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Review: common topical applications containing salicylic acid or lactic acid improve clinical cure in non-refractory viral warts
  1. Hywel C Williams, Professor
  1. Centre of Evidence-Based Dermatology, Queen’s Medical Centre, Nottingham, England, UK

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 QUESTION: In healthy people with clinically observed viral warts, are common topical treatments or cryotherapy more effective than placebo or no treatment for improving clinical cure?

    Data sources

    Studies were identified by searching electronic databases that included Medline (1966 to May 2000), EMBASE/Excerpta Medica (1980 to August 2000), and CINAHL (1982 to March 1999); hand searching 8 relevant journals; and by reviewing bibliographies of relevant articles. Experts in the field and pharmaceutical companies were contacted for unpublished studies.

    Study selection

    Studies in any language were selected if they were randomised controlled trials (RCTs) of local treatments (all topical, intralesional, and surgical treatments, including cryotherapy but not systemic or psychological treatments) in people with clinically observed non-genital viral warts.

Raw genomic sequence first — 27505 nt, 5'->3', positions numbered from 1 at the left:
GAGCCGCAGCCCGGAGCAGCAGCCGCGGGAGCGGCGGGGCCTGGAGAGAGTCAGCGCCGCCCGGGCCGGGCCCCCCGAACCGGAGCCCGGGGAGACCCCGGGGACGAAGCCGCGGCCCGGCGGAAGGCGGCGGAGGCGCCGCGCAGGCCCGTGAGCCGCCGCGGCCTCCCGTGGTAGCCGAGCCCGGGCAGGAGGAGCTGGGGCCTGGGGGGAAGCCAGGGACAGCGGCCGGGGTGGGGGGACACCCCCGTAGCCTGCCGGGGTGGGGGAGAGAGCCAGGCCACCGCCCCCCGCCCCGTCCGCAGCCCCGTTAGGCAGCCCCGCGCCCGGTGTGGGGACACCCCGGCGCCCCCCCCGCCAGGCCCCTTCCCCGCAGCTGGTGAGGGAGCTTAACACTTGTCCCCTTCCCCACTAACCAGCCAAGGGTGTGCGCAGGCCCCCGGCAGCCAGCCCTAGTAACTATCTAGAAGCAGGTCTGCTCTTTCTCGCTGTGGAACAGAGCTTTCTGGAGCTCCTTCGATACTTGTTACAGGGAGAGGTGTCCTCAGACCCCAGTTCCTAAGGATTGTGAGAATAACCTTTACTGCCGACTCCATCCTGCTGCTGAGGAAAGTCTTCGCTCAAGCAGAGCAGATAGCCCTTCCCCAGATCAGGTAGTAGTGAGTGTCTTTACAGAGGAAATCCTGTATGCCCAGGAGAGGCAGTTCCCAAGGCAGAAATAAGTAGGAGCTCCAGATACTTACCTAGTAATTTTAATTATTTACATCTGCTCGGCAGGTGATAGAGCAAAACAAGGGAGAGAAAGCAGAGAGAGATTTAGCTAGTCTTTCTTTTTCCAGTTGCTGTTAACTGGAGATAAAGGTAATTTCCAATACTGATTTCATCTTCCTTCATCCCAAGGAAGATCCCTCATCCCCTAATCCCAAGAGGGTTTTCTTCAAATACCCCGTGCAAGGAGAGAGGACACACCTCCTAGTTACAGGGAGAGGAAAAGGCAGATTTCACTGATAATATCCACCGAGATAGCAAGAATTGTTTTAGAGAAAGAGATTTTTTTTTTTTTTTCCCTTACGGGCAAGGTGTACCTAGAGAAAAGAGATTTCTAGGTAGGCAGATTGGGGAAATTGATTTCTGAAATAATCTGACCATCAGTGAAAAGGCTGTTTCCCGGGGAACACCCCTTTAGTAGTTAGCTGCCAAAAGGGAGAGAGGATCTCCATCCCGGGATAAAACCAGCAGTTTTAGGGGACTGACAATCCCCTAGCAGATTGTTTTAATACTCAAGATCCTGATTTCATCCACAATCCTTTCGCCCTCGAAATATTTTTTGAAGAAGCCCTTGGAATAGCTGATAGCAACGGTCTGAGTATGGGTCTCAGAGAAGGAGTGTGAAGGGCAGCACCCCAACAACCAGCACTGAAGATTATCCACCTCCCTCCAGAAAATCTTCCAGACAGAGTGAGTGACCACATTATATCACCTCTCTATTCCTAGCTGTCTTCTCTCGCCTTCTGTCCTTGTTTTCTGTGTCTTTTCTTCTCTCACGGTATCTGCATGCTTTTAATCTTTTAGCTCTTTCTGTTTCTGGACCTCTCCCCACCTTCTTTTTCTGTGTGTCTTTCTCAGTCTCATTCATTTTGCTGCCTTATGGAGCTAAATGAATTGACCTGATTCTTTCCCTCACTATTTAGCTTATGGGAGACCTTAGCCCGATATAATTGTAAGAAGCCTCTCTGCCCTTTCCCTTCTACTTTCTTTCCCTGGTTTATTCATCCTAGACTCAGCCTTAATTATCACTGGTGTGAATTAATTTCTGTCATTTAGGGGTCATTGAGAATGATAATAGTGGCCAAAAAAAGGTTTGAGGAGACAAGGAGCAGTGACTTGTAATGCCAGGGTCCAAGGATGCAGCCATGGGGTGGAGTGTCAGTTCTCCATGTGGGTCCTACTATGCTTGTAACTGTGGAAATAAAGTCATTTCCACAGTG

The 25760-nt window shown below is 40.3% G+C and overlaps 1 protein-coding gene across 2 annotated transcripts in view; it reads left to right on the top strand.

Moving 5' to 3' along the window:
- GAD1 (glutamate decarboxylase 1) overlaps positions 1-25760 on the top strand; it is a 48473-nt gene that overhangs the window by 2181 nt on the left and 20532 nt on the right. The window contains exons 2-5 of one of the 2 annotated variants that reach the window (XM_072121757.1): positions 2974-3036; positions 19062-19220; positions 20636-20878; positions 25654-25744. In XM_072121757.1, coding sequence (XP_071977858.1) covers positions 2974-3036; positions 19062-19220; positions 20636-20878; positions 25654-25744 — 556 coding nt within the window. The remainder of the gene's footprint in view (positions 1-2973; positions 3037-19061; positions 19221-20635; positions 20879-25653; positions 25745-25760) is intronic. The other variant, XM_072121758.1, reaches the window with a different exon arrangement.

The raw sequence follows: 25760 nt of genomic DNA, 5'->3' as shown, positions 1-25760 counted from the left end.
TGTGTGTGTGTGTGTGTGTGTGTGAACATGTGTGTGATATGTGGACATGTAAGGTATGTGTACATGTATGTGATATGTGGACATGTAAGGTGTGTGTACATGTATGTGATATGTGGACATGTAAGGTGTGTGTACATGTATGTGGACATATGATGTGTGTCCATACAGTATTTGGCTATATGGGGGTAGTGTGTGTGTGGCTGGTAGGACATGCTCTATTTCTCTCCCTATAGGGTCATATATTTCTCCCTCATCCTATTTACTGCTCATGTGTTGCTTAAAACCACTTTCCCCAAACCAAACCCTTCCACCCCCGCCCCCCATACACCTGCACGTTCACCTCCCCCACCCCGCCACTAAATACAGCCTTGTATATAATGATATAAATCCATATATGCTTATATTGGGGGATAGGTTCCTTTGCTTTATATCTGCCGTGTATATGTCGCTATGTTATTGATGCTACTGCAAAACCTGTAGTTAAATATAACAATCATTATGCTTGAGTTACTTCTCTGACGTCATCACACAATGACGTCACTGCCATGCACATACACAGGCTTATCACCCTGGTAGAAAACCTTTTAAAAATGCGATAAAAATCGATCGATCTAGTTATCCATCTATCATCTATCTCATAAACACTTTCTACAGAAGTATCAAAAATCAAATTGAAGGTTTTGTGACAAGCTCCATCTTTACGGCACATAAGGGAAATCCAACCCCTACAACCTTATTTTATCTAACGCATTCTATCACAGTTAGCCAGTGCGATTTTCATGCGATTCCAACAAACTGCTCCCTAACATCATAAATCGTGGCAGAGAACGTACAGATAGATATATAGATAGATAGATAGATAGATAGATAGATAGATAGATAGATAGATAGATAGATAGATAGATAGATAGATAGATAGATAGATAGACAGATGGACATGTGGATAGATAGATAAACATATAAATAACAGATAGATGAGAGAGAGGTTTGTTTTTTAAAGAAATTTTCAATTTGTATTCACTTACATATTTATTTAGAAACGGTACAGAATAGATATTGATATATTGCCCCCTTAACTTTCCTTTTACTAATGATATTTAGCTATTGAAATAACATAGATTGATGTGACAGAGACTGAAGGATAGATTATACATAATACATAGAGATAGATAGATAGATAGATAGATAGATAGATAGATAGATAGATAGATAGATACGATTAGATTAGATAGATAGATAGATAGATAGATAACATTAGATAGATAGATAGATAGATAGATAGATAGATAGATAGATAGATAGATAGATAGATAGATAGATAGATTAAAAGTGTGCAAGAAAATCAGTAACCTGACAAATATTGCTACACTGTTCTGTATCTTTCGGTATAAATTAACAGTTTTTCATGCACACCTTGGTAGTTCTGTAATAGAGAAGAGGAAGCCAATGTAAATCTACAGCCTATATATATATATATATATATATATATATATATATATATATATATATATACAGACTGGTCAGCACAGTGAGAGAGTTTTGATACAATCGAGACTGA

Data extraction

    Data were extracted on study setting, sample size, key components of the intervention, study quality and outcomes. The main outcome was clinical cure (defined as complete disappearance of elevated/warty skin) at the end of a treatment period.

    Main results

    50 RCTs met the selection criteria. Meta-analyses were done using random effects models. (1) Simple topical agents containing salicylic acid and/or lactic acid for 6–12 weeks (13 RCTs): meta-analysis of 6 RCTs showed that the cure rate was higher in the treatment group than in the placebo group (table). (2) Cryotherapy (16 RCTs): meta-analysis of 2 RCTs that compared cryotherapy with placebo showed that the groups did not differ for cure rate (table). (3) Intralesional bleomycin (4 RCTs): the only RCT that used participants as the unit of analysis showed that the bleomycin and placebo groups did not differ for cure rate (table). (4) Topical 5-fluorouracil (3 RCTs): the cure rate was greater in the 5-fluorouracil group than in the placebo group in only1 RCT that made the comparison (table). (5) Intralesional interferons (6 RCTs): meta-analysis of 3 RCTs that compared interferon α with placebo showed that the groups did not differ for cure rate (table). (6) Dinitrochlorobenzene (DNCB) (2 RCTs): meta-analysis showed that the cure rate was greater in the DNCB group than in the placebo group (table). (7) Photodynamic treatment (PDT) (4 RCTs): 1 high quality RCT reported that the cure rate was greater in the aminolaevulinic PDT group than in the placebo PDT group (56% v 42% of warts, p<0.05).

    Cure rates of different local treatments for cutaneous, non-genital warts in healthy people at 1–18 months*

    Conclusions

    In healthy people with viral non-refractory warts, common topical applications containing salicylic acid and/or lactic acid are more effective than placebo for improving clinical cure. Evidence on the effectiveness of cryotherapy is inconclusive.